Chavez Young made his Nat Bailey Stadium debut during the 2017 playoffs.
Vancouver Canadians outfielder Chavez Young is the latest player to take his turn at-bat in the latest instalment of C’s Chat.
Drafted by the Toronto Blue Jays in the 39th round of the 2016 draft out of Faith Baptist Christian Academy in Ludowici, Georgia, the 6-foot-2 Young decided to turn pro after the Jays gave him a $200,000 signing bonus. He overcame a tough start in the Gulf Coast League by hitting .274/.346/.438 in 21 games in which he had eight doubles, two triples and six stolen bases in seven attempts.
The 20 year-old switch-hitter from Freeport, Bahamas continued to make strides in his second professional season which saw him start and end the year in Vancouver. In between, he was the leadoff hitter for the Appalachian League-leading Bluefield Blue Jays in which he batted .282/.332/.440, scored 52 runs and led the league with seven triples. He batted .444 with a home run in the playoffs and threw out a runner at home from center field but it wasn’t enough as Pulaski edged out Bluefield two games to one in the league semi-final.
Young’s season wasn’t over yet as he was flown out west just in time to join the C’s for their playoff run. He contributed with a number of diving catches in right field and belted a home run in Game 1 of the Northwest League final against the Eugene Emeralds. He played a key role in starting a two-run rally in Game 3 and survived an encounter with the right field wall in foul territory to record the penultimate out of Game 4. His ultimate reward was getting to join the on-field celebration as a key contributor to the C’s fourth Northwest League championship.
I caught up with Chavez (pronounced ‘shah-VEZ’) on the phone in Tampa, Florida recently to see how his off-season was going.
“This is my second off-season so I’m kind of experienced and I know what I should be working on going into my second full season. My first off-season, it was just like a test drive to see how to prepare next year. Last year was my first off-season. This year, I was prepared like knowing when to throw, when to get back on the field and know when to start hitting, to give my body more rest and when to start hitting the gym again.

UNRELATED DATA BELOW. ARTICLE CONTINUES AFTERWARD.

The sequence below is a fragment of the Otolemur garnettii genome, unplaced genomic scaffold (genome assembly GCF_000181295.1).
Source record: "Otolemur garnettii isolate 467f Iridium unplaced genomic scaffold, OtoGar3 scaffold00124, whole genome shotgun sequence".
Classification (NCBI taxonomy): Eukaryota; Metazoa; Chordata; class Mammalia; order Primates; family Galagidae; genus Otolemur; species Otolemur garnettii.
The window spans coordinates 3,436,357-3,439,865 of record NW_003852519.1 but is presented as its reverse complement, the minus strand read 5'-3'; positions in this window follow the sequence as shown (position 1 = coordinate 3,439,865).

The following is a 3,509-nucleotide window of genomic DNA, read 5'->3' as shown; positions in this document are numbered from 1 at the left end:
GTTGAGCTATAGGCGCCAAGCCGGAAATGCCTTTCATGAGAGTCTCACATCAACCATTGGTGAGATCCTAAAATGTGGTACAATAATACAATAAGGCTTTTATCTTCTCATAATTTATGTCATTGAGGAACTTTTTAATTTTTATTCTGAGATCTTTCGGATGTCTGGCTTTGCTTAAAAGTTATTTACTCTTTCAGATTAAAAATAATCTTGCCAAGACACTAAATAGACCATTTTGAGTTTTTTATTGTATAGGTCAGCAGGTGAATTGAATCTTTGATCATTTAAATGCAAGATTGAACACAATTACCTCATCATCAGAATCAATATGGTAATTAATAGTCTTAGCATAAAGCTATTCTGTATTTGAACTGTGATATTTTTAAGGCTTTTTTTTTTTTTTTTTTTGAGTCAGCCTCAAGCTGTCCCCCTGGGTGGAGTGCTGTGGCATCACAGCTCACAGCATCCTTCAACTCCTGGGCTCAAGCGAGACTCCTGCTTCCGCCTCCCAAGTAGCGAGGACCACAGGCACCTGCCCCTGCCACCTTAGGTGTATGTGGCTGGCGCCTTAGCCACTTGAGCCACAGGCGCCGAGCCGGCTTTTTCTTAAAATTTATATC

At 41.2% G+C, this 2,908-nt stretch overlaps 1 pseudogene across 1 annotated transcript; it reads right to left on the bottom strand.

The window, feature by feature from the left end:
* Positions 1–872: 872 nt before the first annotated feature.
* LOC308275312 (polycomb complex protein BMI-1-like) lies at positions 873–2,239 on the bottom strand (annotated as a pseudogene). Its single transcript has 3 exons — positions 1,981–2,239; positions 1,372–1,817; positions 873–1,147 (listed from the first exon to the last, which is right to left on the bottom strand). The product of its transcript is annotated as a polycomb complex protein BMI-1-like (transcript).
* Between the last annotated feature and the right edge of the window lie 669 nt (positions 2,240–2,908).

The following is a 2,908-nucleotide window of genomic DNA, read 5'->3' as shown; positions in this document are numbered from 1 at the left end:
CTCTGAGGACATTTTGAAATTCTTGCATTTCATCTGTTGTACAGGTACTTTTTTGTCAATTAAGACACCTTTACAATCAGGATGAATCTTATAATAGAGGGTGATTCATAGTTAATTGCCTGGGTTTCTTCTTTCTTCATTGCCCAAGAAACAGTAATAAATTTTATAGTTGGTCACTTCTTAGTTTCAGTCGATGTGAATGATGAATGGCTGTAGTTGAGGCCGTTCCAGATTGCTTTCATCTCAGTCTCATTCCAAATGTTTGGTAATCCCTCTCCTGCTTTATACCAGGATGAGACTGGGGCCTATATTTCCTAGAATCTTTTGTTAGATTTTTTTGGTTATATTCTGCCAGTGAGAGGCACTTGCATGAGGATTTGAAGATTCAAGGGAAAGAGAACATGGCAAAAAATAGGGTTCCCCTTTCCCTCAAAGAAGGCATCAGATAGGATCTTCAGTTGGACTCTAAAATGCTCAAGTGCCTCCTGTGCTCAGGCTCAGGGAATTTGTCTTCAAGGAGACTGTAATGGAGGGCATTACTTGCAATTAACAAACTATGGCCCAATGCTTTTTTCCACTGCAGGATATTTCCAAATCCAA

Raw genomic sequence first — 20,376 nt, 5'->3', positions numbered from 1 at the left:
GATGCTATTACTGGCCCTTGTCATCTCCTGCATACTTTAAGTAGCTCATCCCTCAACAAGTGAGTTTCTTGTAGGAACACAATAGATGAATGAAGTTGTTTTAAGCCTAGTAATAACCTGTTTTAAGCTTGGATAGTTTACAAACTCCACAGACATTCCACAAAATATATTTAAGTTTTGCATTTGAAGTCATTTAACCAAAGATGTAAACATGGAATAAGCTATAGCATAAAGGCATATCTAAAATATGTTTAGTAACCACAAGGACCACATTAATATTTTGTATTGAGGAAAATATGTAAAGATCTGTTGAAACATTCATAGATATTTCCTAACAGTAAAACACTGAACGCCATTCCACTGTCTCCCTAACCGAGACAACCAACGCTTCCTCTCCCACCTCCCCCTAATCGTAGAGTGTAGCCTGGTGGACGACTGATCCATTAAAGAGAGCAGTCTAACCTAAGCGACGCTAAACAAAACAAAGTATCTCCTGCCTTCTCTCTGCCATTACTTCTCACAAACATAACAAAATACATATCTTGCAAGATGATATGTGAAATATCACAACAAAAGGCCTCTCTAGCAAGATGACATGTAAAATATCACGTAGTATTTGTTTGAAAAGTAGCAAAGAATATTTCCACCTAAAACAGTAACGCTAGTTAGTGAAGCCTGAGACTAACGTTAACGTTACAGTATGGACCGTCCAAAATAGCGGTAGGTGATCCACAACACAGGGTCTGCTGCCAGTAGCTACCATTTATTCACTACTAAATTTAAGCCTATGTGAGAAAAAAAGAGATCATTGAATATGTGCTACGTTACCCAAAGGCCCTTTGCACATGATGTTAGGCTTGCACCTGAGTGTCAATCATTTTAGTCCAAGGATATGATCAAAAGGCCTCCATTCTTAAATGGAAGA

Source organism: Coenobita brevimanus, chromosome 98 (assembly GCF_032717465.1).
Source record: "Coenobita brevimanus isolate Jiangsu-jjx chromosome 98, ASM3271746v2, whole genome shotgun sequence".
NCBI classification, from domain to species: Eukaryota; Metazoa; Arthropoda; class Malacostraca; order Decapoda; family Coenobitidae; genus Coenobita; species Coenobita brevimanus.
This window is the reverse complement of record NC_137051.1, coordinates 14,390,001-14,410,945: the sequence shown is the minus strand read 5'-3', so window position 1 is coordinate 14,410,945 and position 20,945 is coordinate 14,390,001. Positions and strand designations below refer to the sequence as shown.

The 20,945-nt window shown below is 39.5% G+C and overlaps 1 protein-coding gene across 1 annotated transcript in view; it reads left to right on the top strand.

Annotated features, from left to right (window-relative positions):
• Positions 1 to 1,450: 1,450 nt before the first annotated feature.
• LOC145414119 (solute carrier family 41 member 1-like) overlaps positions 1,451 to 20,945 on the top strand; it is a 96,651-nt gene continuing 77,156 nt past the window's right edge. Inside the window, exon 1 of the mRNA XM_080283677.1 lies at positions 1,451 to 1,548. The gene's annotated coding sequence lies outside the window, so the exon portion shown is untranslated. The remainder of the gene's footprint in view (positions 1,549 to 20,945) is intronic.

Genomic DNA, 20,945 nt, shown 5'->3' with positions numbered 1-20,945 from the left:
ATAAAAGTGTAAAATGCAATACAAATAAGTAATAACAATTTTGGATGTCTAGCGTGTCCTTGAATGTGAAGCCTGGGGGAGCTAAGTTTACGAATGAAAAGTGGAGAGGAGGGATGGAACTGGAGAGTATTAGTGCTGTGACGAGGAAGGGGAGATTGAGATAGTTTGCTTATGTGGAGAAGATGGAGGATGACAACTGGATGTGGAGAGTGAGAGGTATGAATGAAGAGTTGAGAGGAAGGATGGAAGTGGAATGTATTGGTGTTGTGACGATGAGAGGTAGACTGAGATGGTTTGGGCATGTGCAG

I started hitting the gym again in November when I reported for (Baseball) Strength Camp and that’s when I started getting in the gym but it was like off the field, not hitting, not fielding or throwing.
The main thing I really wanted to work on this year was my core, to have a strong core, for my abdomen to be strong. That was the one thing I was really trying to attack this off-season.”
In December, that’s when I started hitting. Everyday when I had a chance when Mother Nature gave the chance on the field, I would hit.
I’ve been hitting with Bo Bichette, his father (Dante Bichette) and Dante Bichette Jr. in St. Pete (St. Petersburg) so it was great working with one of the greatest hitters in baseball. Just getting mentally locked in, coming in with a routine every day. That’s what he would teach you, what is your plan when you’re going to hit not just in the cage but what you want to work on, what you want to get better on, what you visualize yourself doing in the game. That was the main thing he was teaching me. Not just going in the cage just to hit but going in with a purpose and a routine.”
That was the plus-plus thing that ever happened to me in the off-season like that. That was a great experience hitting alongside with Bo and his dad.”
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— Chavez Young (@chavezyoung242) January 30, 2018
On taking part in the first-ever Don’t Blink – Home Run Derby In Paradise in the Bahamas.
“It was a mind-blowing thing. It was like going back to the World Series, playing as a kid and having fun. It was just like fun baseball again, playing with your younger friends and all those who were drafted because we normally can’t see each other like how we used to because we’re all playing professionally.
To have that experience, to play in front of your home crowd, hitting balls in front of your own crowd. When you hit a home run, the crowd goes crazy. The vibe there was so amazing. I was really happy to participate in that and I really can’t wait for (next) January 5th. Just to start off the year, that was really great.